Colette is a period piece on the formative years of Colette, a pioneering novelist, journalist, actress and French mime of the first half of the 20th century, who goes on to become a cultural icon in France, inspiring generations of artists.
Her novels were largely concerned with the pains and pleasures of love and renown for their command of sensual description. She was nominated for the Nobel Prize in Literature in 1948 and was widely known for her 1944 novella Gigi, which become the basis for the film and Lerner and Loewe stage production of the same name.
Directed by Wash Westmoreland, it stars Keira Knightly and an almost unrecognisable Dominic West as Willy (Henry Gauthier-Villars) and Sidonie-Gabrielle Colette.
Transplanted from her childhood home in rural France after marrying a successful Parisian writer, Colette is thrown into the intellectual and artistic splendour of Paris on the arms of her husband, her brilliant Parisian rake. A gambler and a philanderer, when funds become short, Willy convinces Colette to ghostwrite for him. She comes up with a semi-autobiographical novel about Claudine, a witty and brazen country girl, sparking a bestseller and a cultural sensation.
Colette and Willy become the talk of Paris as success continues, and their adventures together inspire additional Claudine novels. Trouble brews when Colette wishes to have her name associated with her work and a fight for creative ownership begins. Her actions following challenged gender roles of the time, and it made her determined to break through societal constraints. She revolutionised literature and opened the path to fashion and sexual expression.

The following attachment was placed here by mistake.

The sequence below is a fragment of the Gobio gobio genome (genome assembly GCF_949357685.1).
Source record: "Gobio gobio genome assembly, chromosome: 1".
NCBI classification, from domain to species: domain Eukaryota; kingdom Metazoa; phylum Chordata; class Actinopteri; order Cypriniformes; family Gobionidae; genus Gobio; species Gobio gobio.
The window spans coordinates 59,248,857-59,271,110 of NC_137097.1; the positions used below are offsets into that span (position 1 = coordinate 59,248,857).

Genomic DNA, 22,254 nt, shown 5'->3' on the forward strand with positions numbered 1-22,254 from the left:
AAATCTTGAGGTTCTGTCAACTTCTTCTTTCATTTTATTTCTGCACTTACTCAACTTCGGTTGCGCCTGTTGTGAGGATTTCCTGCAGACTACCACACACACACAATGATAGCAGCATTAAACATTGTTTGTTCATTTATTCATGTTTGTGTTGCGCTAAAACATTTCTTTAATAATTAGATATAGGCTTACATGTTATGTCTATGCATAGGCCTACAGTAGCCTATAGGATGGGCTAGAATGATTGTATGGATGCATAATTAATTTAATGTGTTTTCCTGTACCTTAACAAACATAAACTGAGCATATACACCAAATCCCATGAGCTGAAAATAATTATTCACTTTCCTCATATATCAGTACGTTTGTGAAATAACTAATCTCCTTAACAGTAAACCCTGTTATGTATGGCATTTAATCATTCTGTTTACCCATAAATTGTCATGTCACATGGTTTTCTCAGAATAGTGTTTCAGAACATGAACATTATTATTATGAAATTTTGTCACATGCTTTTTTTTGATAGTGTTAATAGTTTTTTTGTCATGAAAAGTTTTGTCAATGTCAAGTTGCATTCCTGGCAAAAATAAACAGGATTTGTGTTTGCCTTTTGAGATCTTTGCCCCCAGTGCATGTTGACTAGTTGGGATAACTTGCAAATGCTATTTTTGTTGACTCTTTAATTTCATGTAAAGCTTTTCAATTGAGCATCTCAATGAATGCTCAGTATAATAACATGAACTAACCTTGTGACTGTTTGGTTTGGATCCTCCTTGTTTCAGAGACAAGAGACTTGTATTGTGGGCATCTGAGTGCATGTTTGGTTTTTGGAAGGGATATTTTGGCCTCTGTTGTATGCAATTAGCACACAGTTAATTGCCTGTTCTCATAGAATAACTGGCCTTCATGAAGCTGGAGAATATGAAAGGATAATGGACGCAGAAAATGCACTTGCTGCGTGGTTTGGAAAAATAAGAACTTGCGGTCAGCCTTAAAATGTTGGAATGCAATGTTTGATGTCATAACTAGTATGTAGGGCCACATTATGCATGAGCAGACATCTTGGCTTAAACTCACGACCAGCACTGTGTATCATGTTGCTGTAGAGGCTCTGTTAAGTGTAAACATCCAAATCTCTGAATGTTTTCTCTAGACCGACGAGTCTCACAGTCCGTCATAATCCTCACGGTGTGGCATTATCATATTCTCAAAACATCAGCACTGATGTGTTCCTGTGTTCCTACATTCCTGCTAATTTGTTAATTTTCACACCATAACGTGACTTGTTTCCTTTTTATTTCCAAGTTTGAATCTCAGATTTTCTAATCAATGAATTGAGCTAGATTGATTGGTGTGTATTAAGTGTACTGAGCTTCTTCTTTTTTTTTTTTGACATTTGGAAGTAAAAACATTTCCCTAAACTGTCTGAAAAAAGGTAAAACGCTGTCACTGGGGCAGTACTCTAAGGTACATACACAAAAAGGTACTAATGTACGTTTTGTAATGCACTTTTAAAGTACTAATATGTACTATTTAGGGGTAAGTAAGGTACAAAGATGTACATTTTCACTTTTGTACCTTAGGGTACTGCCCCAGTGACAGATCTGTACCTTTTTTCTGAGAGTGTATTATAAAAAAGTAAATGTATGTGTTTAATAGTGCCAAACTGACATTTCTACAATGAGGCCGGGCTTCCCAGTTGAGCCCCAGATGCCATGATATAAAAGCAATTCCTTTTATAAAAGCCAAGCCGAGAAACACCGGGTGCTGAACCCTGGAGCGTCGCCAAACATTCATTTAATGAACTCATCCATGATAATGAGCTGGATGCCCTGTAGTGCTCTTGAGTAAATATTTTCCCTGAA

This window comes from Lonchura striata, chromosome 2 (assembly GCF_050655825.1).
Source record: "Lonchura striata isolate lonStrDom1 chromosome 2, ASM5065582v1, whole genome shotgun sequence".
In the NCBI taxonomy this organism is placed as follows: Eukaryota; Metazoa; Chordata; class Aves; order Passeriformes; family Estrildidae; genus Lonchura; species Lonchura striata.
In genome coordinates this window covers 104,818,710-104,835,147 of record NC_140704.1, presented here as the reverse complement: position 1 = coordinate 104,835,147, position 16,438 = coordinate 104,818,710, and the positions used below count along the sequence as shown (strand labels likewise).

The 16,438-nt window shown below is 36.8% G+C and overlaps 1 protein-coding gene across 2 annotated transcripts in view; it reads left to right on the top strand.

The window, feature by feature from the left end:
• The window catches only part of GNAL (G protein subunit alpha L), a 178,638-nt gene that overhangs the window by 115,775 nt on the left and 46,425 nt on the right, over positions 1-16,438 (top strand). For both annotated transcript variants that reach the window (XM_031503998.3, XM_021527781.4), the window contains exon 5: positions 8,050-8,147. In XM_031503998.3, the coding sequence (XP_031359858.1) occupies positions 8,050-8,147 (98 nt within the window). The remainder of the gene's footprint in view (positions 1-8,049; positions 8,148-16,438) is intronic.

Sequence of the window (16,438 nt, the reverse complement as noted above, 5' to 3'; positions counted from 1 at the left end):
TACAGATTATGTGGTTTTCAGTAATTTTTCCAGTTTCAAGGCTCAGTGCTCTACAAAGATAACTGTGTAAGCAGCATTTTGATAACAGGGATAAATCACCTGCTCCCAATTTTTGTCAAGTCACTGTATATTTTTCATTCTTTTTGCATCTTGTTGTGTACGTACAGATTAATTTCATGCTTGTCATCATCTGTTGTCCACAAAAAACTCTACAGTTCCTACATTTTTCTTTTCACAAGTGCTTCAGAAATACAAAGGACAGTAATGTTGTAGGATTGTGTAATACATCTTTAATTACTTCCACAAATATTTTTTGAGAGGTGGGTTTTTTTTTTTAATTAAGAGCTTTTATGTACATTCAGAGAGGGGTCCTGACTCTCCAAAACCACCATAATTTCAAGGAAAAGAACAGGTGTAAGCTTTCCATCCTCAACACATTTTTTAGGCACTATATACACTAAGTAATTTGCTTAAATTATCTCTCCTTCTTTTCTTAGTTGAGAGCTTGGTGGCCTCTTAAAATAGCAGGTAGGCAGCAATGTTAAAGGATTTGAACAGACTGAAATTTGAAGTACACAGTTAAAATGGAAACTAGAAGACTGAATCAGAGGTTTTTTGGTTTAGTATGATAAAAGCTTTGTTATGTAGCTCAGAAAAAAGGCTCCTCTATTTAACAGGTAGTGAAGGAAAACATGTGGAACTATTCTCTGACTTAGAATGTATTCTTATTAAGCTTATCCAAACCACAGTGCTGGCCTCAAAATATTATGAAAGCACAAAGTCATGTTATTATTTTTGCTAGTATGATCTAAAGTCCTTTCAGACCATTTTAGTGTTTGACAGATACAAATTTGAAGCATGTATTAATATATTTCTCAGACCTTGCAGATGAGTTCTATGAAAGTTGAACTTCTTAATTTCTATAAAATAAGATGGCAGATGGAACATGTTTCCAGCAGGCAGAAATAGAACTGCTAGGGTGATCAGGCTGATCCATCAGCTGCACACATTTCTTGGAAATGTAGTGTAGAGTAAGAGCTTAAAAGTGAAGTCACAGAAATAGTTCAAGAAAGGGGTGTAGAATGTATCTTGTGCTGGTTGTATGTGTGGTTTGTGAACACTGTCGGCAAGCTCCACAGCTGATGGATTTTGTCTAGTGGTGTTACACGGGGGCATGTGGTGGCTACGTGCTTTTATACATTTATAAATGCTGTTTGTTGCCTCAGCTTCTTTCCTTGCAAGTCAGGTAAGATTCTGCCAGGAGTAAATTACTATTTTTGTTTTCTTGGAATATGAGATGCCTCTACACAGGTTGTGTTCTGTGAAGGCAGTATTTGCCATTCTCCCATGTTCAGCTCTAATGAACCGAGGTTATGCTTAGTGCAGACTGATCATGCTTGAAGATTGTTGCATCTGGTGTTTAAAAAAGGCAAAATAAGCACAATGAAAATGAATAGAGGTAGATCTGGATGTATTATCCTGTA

Keira Knightly seamlessly transforms from a country girl to become a woman of the world. She was the perfect choice to embody Colette's complexity and depth. Meanwhile, Dominic West, playing a cad with a voracious appetite for society, women and fame, making his wife his literary slave and literally locking her behind closed doors, still manages to be charming and irresistible. However, the prize goes to Irish actress Denise Gough who is mesmerising and shines as Mathilde de Morny aka Missy, the cross-dressing noblewoman she plays with style and strength. It's revelational.
The greatest strength of this film is its presentation of women as complex and whole, however, it's not the telling of a culmination of a journey, but of the journey itself. It has modern relevance and explores the ever-present slow burning discontent that many women will identify with. The costumes and set designs are lavish and the film paints a realistic portrait of a marriage going toxic. However, some scenes were cliché and unnecessarily realistic in the passing of the wind or the pissing in the pot; take that as you may.